Temporal variations in the average turbulent energy (⟨K⟩, shown using the solid line (red)) and the dissipation rate (⟨ɛ⟩, the solid line with circles (blue)) obtained from DNS.

Temporal variations in the average turbulent energy (⟨K⟩, shown using the solid line (red)) and the dissipation rate (⟨ɛ⟩, the solid line with circles (blue)) obtained from DNS.

Energy spectra normalized by (⟨⟨ɛ⟩⟩^{1/4}ν^{5/4}) obtained from the DNS data are shown. (a) ⟨E 0(k)⟩ and are plotted versus k⟨⟨η⟩⟩ using the solid line with circles (red) and the solid line (blue), respectively, and |⟨E 2(k)⟩| is plotted versus k⟨⟨η⟩⟩ using the black filled circles. The dotted lines indicate scaling with k ^{−5/3}, k ^{−7/3}, and k ^{−9/3}. (b) is plotted versus k⟨⟨η⟩⟩ using the solid line (blue) and is plotted using the solid line with circles (red). The dotted lines indicate scaling with k ^{−7/3}.

Energy spectra normalized by (⟨⟨ɛ⟩⟩^{1/4}ν^{5/4}) obtained from the DNS data are shown. (a) ⟨E 0(k)⟩ and are plotted versus k⟨⟨η⟩⟩ using the solid line with circles (red) and the solid line (blue), respectively, and |⟨E 2(k)⟩| is plotted versus k⟨⟨η⟩⟩ using the black filled circles. The dotted lines indicate scaling with k ^{−5/3}, k ^{−7/3}, and k ^{−9/3}. (b) is plotted versus k⟨⟨η⟩⟩ using the solid line (blue) and is plotted using the solid line with circles (red). The dotted lines indicate scaling with k ^{−7/3}.

Isocontours of deviatric spectra normalized by (⟨ɛ⟩^{1/4}ν^{5/4}) obtained from DNS are shown as functions of the wavenumber k⟨η⟩ and t. Scaling is logarithmic, allowing for clearer display of the structure. The small frame shows the temporal variations of ⟨K⟩ (solid line/red) and ⟨ɛ⟩ (solid line with circles/blue).

Isocontours of deviatric spectra normalized by (⟨ɛ⟩^{1/4}ν^{5/4}) obtained from DNS are shown as functions of the wavenumber k⟨η⟩ and t. Scaling is logarithmic, allowing for clearer display of the structure. The small frame shows the temporal variations of ⟨K⟩ (solid line/red) and ⟨ɛ⟩ (solid line with circles/blue).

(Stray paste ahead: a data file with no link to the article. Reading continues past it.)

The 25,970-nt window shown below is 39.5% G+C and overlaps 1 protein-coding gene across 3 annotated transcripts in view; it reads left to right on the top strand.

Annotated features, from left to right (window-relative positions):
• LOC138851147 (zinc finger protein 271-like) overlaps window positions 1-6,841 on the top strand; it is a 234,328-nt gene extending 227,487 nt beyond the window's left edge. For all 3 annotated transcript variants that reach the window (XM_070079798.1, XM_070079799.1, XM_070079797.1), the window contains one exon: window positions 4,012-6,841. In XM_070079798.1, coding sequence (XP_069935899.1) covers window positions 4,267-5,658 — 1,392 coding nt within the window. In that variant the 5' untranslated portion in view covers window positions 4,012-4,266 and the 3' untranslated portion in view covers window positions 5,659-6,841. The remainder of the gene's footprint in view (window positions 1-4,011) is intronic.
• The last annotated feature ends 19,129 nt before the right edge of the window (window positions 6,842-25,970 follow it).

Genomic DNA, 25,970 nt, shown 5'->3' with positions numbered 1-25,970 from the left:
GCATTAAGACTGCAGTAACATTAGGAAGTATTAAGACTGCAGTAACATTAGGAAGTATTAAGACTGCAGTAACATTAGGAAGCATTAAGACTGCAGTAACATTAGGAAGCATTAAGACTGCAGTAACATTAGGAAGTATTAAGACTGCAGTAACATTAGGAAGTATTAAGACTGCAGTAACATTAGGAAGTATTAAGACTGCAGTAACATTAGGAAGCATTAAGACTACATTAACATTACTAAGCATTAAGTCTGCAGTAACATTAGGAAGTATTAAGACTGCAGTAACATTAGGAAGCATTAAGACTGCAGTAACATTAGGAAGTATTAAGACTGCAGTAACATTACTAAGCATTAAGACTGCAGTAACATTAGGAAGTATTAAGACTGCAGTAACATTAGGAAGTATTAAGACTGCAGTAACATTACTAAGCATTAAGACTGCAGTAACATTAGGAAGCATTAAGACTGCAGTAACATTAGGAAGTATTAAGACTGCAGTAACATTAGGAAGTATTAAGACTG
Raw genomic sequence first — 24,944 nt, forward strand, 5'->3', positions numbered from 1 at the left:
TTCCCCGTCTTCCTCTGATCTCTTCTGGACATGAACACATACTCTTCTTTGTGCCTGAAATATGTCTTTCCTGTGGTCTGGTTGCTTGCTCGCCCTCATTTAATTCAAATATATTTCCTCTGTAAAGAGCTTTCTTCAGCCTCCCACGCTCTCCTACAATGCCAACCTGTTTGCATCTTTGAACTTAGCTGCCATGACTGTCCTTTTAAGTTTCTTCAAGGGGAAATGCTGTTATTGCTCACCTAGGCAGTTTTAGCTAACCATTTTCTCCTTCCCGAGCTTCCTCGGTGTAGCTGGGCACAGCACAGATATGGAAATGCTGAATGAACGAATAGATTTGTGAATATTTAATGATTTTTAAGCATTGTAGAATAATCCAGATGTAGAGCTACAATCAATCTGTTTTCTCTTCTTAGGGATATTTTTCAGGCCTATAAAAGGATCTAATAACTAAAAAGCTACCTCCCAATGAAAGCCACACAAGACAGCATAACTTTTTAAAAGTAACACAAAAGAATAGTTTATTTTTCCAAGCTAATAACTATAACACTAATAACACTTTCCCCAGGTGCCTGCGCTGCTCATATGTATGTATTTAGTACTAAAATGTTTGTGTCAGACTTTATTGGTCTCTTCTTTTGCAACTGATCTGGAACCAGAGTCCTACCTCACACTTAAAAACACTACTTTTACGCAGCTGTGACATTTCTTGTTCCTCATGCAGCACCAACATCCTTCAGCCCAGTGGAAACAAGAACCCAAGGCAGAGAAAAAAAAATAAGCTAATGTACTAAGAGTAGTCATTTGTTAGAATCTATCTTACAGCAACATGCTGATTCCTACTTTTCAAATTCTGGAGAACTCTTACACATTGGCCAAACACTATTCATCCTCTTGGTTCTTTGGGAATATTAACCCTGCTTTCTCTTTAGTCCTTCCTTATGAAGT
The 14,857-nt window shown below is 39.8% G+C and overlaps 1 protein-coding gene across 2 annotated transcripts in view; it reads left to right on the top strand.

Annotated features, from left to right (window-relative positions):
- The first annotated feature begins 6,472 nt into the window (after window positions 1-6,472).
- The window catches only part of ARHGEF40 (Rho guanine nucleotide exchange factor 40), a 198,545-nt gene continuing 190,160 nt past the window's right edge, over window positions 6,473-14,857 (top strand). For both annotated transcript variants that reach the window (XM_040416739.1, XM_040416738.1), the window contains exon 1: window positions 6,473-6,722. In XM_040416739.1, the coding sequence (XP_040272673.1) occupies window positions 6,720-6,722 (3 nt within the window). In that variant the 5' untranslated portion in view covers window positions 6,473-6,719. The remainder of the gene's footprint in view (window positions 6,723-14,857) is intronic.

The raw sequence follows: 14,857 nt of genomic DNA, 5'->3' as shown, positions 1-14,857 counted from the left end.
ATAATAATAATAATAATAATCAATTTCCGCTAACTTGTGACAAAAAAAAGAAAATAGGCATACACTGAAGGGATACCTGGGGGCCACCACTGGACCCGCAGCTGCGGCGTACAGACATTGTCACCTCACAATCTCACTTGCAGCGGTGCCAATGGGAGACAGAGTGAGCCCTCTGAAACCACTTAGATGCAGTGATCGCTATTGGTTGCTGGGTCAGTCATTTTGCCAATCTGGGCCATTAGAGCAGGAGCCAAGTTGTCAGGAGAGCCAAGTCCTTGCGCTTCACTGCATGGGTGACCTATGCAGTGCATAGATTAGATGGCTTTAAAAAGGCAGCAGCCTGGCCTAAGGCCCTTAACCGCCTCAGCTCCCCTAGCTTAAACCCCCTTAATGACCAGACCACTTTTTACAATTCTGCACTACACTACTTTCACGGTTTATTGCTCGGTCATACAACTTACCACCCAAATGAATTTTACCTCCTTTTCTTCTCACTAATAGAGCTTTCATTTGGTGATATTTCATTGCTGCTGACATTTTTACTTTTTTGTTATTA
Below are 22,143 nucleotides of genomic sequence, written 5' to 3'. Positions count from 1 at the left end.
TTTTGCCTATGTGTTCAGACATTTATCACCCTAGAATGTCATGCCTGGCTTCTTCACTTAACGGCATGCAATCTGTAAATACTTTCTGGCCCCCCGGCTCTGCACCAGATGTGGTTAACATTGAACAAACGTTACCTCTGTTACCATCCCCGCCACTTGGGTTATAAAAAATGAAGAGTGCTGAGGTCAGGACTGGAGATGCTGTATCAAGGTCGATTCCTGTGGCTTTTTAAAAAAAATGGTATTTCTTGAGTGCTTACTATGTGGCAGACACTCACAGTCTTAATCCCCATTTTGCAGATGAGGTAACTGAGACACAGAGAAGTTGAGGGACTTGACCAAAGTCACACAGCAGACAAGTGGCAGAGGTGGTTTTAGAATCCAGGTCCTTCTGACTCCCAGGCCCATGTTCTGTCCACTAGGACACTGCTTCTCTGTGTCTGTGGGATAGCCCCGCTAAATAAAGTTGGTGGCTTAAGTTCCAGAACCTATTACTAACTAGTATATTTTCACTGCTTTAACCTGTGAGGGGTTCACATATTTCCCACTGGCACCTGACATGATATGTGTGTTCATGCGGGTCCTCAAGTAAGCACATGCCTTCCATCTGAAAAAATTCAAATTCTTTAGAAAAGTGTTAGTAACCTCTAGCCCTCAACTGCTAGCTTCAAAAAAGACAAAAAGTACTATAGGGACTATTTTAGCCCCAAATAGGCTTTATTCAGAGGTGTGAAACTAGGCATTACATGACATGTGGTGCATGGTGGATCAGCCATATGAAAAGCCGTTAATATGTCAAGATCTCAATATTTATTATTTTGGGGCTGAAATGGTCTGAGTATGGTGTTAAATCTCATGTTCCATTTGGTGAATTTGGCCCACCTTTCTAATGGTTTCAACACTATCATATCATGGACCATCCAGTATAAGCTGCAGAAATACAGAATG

Isocontours of the energy flux Π(k) normalized by ⟨ɛ⟩ obtained from DNS are shown as functions of the wavelength k⟨η⟩ and t. Scaling is logarithmic. The small frame shows the temporal variations of ⟨K⟩ (solid line/red) and ⟨ɛ⟩ (solid line with circles/blue).

Isocontours of the energy flux Π(k) normalized by ⟨ɛ⟩ obtained from DNS are shown as functions of the wavelength k⟨η⟩ and t. Scaling is logarithmic. The small frame shows the temporal variations of ⟨K⟩ (solid line/red) and ⟨ɛ⟩ (solid line with circles/blue).

Distributions of the energy transfer function T 1(k) normalized by ⟨⟨η⟩⟩⟨⟨ɛ⟩⟩ and flux Π1(k) normalized by ⟨⟨ɛ⟩⟩ obtained from the DNS data are shown as functions of the wavelength k⟨⟨η⟩⟩. (a): Average of the deviation from the long term average in Phase 1; (b): Phase 2. The transfer function T 1(k) is shown using the solid line (blue), and the flux Π1(k) using the solid line with circles (red). The dotted lines show the distributions of T 1(k) and Π1(k) in Eq. (11) . Scaling is logarithmic.

Distributions of the energy transfer function T 1(k) normalized by ⟨⟨η⟩⟩⟨⟨ɛ⟩⟩ and flux Π1(k) normalized by ⟨⟨ɛ⟩⟩ obtained from the DNS data are shown as functions of the wavelength k⟨⟨η⟩⟩. (a): Average of the deviation from the long term average in Phase 1; (b): Phase 2. The transfer function T 1(k) is shown using the solid line (blue), and the flux Π1(k) using the solid line with circles (red). The dotted lines show the distributions of T 1(k) and Π1(k) in Eq. (11) . Scaling is logarithmic.

Temporal variations in the grid-scale and SGS quantities obtained from the filtered DNS data. The average grid-scale energy ⟨K gs ⟩ (shown using the black filled circles), SGS energy ⟨K sgs ⟩ (solid line/blue), SGS dissipation term ⟨ɛ sgs ⟩ (dashed-dotted line/red), and the SGS dissipation approximated using the standard Smagorinsky model ⟨ɛ0⟩ (open circles/red) are shown.